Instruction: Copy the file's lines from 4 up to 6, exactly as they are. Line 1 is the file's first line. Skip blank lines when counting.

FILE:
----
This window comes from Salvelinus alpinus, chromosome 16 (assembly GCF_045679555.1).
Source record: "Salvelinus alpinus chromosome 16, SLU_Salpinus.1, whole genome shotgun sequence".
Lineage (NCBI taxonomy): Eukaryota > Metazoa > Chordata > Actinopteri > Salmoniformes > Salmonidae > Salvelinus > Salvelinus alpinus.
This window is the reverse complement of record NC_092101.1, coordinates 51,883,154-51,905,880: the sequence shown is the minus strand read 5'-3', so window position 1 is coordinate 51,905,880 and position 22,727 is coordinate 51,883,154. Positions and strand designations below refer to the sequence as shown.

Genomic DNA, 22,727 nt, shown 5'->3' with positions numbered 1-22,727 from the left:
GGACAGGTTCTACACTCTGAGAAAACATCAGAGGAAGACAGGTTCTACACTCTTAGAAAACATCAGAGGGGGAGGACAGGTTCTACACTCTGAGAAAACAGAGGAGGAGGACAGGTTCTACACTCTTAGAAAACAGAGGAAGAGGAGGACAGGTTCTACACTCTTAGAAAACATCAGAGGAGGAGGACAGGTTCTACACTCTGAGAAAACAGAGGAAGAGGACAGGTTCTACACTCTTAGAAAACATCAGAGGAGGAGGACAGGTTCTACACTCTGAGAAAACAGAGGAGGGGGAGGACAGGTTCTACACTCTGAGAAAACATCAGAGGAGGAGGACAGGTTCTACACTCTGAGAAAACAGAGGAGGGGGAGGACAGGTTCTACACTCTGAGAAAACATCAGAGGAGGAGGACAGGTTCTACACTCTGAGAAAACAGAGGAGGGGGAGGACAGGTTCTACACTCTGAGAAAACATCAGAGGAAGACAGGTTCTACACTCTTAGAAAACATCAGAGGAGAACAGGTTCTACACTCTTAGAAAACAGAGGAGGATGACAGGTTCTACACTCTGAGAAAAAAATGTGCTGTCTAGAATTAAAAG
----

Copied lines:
This window is the reverse complement of record NC_092101.1, coordinates 51,883,154-51,905,880: the sequence shown is the minus strand read 5'-3', so window position 1 is coordinate 51,905,880 and position 22,727 is coordinate 51,883,154. Positions and strand designations below refer to the sequence as shown.

Genomic DNA, 22,727 nt, shown 5'->3' with positions numbered 1-22,727 from the left:
GGACAGGTTCTACACTCTGAGAAAACATCAGAGGAAGACAGGTTCTACACTCTTAGAAAACATCAGAGGGGGAGGACAGGTTCTACACTCTGAGAAAACAGAGGAGGAGGACAGGTTCTACACTCTTAGAAAACAGAGGAAGAGGAGGACAGGTTCTACACTCTTAGAAAACATCAGAGGAGGAGGACAGGTTCTACACTCTGAGAAAACAGAGGAAGAGGACAGGTTCTACACTCTTAGAAAACATCAGAGGAGGAGGACAGGTTCTACACTCTGAGAAAACAGAGGAGGGGGAGGACAGGTTCTACACTCTGAGAAAACATCAGAGGAGGAGGACAGGTTCTACACTCTGAGAAAACAGAGGAGGGGGAGGACAGGTTCTACACTCTGAGAAAACATCAGAGGAGGAGGACAGGTTCTACACTCTGAGAAAACAGAGGAGGGGGAGGACAGGTTCTACACTCTGAGAAAACATCAGAGGAAGACAGGTTCTACACTCTTAGAAAACATCAGAGGAGAACAGGTTCTACACTCTTAGAAAACAGAGGAGGATGACAGGTTCTACACTCTGAGAAAAAAATGTGCTGTCTAGAATTAAAAG